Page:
Pier Projects: Art and Ideas for Living Well

Pier Projects: Art and Ideas for Living Well

What led to me to Margate in April and write enthusiastically about the arts ecology on the Kent Coast (A Postcard from Margate, April 2017) and the vacuum which has followed, is deeply connected by an interest what it means to be ‘by the sea’. More specifically, the relationship between the sea and the production and reception of art and ideas. So much so in fact, that over the past six months, myself and artist and educator Louise Stratford have been reflecting upon how, curatorially, we can explore this very connection. The result is a collaborative ‘Pier Projects’.

 
A gentle unintentionality has shaped its formation. Conversations began idly, often across a gym, through a shortness of breath. In essence they comprised of the daily grumblings bound up with our respective work. The conclusion of such conversations was largely the same: that whatever our frustrations, a trip to the sea could cure all. The frequency and intensity of these discussions grew when the ill-advised combination of confidence and naivety led us to train together for Windermere Marathon last year.

 

 

The context of conversations about mental and physical well-being irrevocably changed. Often exhausted and frustrated, what had been disjointed murmurings about mind and body- in combinations as well as in opposition- became absolutely necessary part of the painful journey towarrds the finish line. Something else noticeable had emerged from this endurance test. There were significant overlaps and slippages between the conversations which had become part and parcel of the mental preparation for the race and those we had day-to-day about arts education and curation.
In all honestly, we weren’t able to articulate the direction nor potential outcome of these niggling concerns at this point. Fortunately for us, several people were able to connect the dots. Weeks before commencing my course to qualify as a personal trainer, I sat in the audience of Eudaimonia! Good ideas for Living Well, an event hosted by YMCA Central, the oldest gym in London, to listen to a host of invited speakers ruminating on the nexus of these ideas.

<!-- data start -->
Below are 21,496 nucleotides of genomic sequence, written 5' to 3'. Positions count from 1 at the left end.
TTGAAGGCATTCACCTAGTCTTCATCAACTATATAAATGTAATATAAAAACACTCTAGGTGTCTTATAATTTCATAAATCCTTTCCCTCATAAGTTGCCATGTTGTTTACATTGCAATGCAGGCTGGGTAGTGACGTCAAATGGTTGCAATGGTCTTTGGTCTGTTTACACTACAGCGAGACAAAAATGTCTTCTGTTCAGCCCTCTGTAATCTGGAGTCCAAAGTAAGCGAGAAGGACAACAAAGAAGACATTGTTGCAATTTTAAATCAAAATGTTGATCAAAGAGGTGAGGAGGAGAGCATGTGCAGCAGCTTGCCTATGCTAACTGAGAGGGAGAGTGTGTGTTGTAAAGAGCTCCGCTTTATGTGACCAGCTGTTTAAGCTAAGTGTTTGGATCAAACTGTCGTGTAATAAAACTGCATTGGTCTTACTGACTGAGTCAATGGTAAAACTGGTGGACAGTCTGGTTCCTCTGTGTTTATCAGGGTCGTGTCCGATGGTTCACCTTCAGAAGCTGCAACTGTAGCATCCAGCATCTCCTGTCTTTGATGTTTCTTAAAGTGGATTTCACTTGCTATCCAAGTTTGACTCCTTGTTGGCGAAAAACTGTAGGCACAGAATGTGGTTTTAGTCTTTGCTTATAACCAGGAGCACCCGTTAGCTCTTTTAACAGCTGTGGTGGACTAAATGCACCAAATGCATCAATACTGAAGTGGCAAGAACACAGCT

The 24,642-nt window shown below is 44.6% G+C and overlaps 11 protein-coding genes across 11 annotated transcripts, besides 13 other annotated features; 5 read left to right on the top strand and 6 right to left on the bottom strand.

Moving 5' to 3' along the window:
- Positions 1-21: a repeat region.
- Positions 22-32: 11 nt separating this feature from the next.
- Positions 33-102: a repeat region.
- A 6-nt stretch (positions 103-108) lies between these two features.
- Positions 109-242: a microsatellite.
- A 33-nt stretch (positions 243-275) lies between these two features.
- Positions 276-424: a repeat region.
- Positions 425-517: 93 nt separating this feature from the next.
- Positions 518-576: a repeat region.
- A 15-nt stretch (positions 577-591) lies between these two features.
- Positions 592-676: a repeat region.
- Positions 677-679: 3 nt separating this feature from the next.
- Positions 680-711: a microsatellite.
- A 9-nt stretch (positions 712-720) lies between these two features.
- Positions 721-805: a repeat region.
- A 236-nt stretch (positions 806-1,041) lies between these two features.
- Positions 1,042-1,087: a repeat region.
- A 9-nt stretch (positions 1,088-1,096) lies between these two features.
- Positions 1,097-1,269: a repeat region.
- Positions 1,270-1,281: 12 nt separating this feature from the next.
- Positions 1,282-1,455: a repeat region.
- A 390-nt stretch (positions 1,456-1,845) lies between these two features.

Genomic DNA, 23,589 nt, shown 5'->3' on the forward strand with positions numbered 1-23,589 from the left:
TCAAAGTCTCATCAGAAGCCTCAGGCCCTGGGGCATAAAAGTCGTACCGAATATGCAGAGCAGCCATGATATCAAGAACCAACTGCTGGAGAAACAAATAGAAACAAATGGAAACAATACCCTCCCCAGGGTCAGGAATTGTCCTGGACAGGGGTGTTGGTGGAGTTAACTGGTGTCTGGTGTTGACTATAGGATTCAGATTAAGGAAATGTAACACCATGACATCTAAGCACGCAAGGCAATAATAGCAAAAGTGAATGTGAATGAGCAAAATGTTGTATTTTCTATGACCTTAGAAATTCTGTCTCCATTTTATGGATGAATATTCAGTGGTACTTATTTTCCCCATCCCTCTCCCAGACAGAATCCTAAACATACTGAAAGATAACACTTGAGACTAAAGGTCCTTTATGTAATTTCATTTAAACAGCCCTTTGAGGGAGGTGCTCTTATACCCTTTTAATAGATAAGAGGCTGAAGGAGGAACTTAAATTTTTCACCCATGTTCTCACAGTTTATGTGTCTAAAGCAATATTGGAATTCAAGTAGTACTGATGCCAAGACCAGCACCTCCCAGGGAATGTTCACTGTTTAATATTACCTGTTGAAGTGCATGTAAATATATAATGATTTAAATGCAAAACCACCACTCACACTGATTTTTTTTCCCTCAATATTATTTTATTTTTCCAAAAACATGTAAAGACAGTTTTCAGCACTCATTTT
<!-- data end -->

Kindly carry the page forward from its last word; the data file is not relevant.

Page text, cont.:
Although I didn’t identify it at the time, it now seems apt that what was once, for an evening, an auditorium of those interested in ‘well-being’, became the site upon which the physical and mental test of securing a personal training qualification would rest. This was no archetypal fitness event: the carefully selected speakers and panelists from successful start-ups to philosophers reflected a broad audience of health professionals, third sector workers, trend watchers and curios fitness enthusiasts. Clearly, the face and heart of ‘well-being’ was broader and more energized than I had previously thought.

 

 

It was difficult not to be compelled by the wealth of energy, experience and approaches to health offered by the speakers. Social good, both individually and collectively, was integral to all of the initiatives and schools of thought; running clubs with the aim of helping the isolated and disadvantaged, leaders in innovation discussing better working conditions and fitness specialists. But it was Alain de Botton’s historical enquiry which remains prescient. In his brief speech he noted how the Greeks approached ‘health’ prior to the dualisists: the majority of the philosophical conversations occurred in gyms. In short: physical and mental well-being were essentially one and the same.

 

 

There is no doubt that this evening formed the ambitions of Pier Projects to interrogate notions of living well through artist-led activity. We are hoping that our work will be underpinned by a holistic approach to creativity, mental health and physical well-being. In the months that have passed, we have developed an action research project ‘Thrive: Revive’ in the town of Felixstowe.

 
This first season of events plans to take the historical context of coastal towns as sites for relaxation, restoration and contemplation as a catalyst for creative and critical enquiry. At present, it will include a major site-specific sound-based commission, a socially-engaged commission and one well-being events will foreground physical and sensory experiences of the sea, to explore if, and how, proximity to the sea makes us feel good.

 

In terms of what we hope to achieve, it can summarized as the following;
-Test audiences for activity which holistically explores art, ideas and wellness with Felixstowe as potential location
-Understand more deeply how the community of Felixstowe respond to cultural activity and build local networks
-Instigate a durational approach to working with artists and audiences through residencies and site-specific working
– Examine Felixstowe’s cultural infrastructure and audience by coinciding events with existing cultural events

It is early stages for Pier Projects. But our process has revealed that hope to prove some of Botton’s thinking to be sound. Whether training for a marathon or instigating a new art collaborative- as reductive as it may sound- the success of either certainly may lie in many of the same principles.
• a synergy of interest and thinking
• a determination to explore an area of interest
• an awareness of failure

Jennifer Tee, Let it Come Down, Camden Arts Centre July – September 2017

Jennifer Tee, Let it Come Down, Camden Arts Centre July – September 2017

A Postcard from Margate

A Postcard from Margate